Understanding Training Volume: One of the Most Important Variables for Making Progress

In my last post, I discussed the bodies desire for homeostasis. I began to touch upon the importance of disrupting homeostasis briefly and yet at the same time encouraging it. In this post we are going to focus even more on the disruption of homeostasis by discussing the idea of training volume, or as I will often refer to it as simply volume. 
 


Volume is the measure of total work performed during a training session and one of the most important things to monitor as it pertains to any training. 
 
The first thing I want to touch upon is how to find the volume. In regards to strength training the equation for volume is V = S*R*W or Volume = (Sets)*(Repetitions per Set)*(Weight). If two of these variables stay the same and one of them increases then the overall volume increases. However, sometimes there might be trade-offs. Say for instance you use heavier weight but must then perform lower reps. Well as a result volume may decrease or stay the same. 
 
To get stronger, you must always consider how to manipulate your workouts so that volume gradually increases not just from session to session, but over the week as a whole. Sometimes this means doing more workouts that week or increasing one of the three variables of the equation. However, at the same time volume will not always increase linearly. Due to this wave-like effect of progress, this is why the workouts have been broken into phases. 
 
At HPI we typically structure our programs into components of different phases, about four weeks at a time. By the fourth week of a phase, many of our clients should have the attained their highest volume accumulated over the phase. Then once we start a new phase, you may find the weight increases, the reps drop, and as a result, the volume drops. This drop in volume is by design. Manipulating volume in such a way will ensure steady progress as well as continue to promote recovery so that you do not burn out. The ultimate idea is two steps forward one step backward, but know you are still progressing.
 
With this being said, I would now like to address the endurance oriented readers. Calculation of total volume for the endurance athletes is a tad easier. It comes down to your total mileage for the week. It is also important to take into account heart rate and duration of these workouts. You do not want to have a high volume/intense session of endurance training preceded by high volume/intense lifting session. Such recklessness in the schedule may end up causing overtraining and leave your system fried.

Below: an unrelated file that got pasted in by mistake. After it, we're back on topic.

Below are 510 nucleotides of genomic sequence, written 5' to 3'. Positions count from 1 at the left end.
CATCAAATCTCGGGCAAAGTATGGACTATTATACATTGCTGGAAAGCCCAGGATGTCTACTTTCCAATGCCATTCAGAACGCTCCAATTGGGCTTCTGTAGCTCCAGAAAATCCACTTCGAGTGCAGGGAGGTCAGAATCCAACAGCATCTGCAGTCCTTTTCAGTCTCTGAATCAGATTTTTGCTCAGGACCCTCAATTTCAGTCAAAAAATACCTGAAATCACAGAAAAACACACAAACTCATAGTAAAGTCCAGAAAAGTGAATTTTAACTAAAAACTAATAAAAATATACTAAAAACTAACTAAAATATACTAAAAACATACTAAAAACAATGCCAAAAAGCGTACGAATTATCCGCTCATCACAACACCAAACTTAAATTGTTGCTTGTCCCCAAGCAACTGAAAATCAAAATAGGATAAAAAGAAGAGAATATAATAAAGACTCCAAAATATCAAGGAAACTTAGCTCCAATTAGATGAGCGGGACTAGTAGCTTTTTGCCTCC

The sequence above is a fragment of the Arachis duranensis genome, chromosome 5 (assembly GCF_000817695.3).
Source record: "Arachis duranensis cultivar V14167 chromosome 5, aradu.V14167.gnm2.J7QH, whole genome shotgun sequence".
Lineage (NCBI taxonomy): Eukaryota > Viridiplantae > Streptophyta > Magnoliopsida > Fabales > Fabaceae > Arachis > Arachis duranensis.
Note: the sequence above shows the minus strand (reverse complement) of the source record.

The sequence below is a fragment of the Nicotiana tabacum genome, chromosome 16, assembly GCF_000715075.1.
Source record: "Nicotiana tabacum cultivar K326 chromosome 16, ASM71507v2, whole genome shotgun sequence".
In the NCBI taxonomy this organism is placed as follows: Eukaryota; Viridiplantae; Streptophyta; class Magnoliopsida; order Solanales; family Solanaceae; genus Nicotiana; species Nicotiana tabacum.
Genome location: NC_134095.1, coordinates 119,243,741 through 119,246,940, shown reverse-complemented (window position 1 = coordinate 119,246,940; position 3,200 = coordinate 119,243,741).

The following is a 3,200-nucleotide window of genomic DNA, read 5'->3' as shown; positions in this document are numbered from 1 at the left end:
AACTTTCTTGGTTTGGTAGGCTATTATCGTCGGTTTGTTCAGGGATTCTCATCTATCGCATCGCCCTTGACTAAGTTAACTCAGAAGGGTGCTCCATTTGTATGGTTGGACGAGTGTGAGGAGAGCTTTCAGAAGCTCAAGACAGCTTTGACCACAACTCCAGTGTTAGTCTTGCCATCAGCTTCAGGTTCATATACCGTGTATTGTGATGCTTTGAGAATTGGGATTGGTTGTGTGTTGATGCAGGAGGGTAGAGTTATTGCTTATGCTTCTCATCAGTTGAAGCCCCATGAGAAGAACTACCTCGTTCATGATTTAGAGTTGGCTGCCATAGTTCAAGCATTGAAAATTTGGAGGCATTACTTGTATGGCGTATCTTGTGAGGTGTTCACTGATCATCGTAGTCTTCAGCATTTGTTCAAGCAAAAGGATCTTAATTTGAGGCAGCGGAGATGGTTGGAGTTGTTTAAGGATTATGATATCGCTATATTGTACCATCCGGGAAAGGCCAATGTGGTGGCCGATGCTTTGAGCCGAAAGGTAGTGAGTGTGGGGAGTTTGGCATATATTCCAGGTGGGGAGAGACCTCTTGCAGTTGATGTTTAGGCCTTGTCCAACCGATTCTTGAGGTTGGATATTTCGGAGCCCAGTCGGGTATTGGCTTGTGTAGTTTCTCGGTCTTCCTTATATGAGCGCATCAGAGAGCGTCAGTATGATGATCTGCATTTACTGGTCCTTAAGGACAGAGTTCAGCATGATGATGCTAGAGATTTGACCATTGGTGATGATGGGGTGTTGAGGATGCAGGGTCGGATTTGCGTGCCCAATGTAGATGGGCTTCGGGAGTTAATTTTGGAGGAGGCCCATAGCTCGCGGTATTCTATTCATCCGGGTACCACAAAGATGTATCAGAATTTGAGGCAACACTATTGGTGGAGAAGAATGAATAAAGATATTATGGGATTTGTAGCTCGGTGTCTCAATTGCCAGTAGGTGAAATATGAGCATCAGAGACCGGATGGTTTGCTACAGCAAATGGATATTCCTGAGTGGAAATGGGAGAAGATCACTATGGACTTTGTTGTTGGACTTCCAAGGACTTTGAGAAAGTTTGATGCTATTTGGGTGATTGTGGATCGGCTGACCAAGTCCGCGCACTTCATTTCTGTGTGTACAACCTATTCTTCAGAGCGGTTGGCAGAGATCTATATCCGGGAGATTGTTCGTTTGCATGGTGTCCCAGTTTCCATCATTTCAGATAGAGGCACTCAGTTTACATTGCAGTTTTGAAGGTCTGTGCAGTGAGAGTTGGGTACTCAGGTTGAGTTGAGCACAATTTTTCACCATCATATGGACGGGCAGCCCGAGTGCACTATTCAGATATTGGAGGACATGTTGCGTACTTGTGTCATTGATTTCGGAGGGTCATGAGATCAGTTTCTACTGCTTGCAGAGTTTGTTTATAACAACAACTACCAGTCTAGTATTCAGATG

If you know you may have two high volume sessions coming up, I would encourage you to give yourself a minimum of 2 days between these two sessions. This does not mean you cannot run or lift during these two days; it does mean you should monitor your volume as well as your perceived exertion, not letting yourself go over a 6/10. This means you should feel like you are challenging your system but if you sweat it should be more of a glisten instead of a drench.
 
By monitoring volume, and making sure that over time it is gradually creeping upwards, you should find yourself progressing towards your goals volumes. 
 
As mentioned volume is one way, we manipulate homeostasis to do our bidding. I hope you have a better understanding of why it is so important to monitor. Stay tuned for other posts that explore the other methods we utilize to optimize progress. 

- Dave Howington

The Rocking Chair of Homeostasis: The Key to Training Progress

The human body is remarkable. One aspect that does not cease to amaze me is the body's ability to adapt. Think about the smell, for instance; we've all experienced those rank odors that just are not appealing to the nose. After a while, whether we want it to or not we grow used to the smell. 

Pepe.jpg

This ability to adapt is both a good and bad aspect in regards to training. To some extent we want the adaptation to occur because, well this is how we improve. However, this adaptation is something we must also battle against because if our body stops adapting due to lack of appropriate stimuli, then we will not improve or grow. This adaptation is called homeostasis, and because of it, if we want to see results we have to treat our body as if we are in a dating relationship with it. Hear me out. 

Good relationships are like a rocking chair. Have you ever sat in a rocking chair? What happens when you rock too far back? If you have tried this, there is always the feeling that the rocking chair may slip right out from under you. Have you ever leaned too far forward? You are no longer comfortable and may even feel some cramping take the place of said comfort. If you've ever been in a dating relationship where you rocked too far back you find your significant other may not be all too pleased and start writing you off. If you push too far forward and do not give any space, you may find your significant other acting aloof feeling overcrowded. With this in mind let's explore what homeostasis is and what it does. 

 

Homeostasis is the bodies desire to keep everything balanced and is the primary driver as to why adaptation occurs. Stress of any kind disrupts homeostasis by presenting a stimulus that forces the body to respond by bolstering itself up making sure that next time the stressor hits it will not be caught off guard. The body's desire for homeostasis and its response to when homeostasis is disrupted is how we grow. 

However, if we continually do the same thing all the time eventually the body no longer perceives what we are doing as a stressor, and the adaptation either slows down substantially or in some cases stops occurring. 

We want homeostasis to occur, and at the same time, we want to disrupt homeostasis. As a result, different strategies have to be employed. We must understand the functions of the autonomic nervous system as well as periodization. In all honesty, understanding how the balance of disrupting and encouraging homeostasis is the foundation of fitness. Fitness professionals, myself included, are continually trying to figure out how to go about manipulating homeostasis for best results. I will do my best in this post to help give you the framework for the disruption strategy.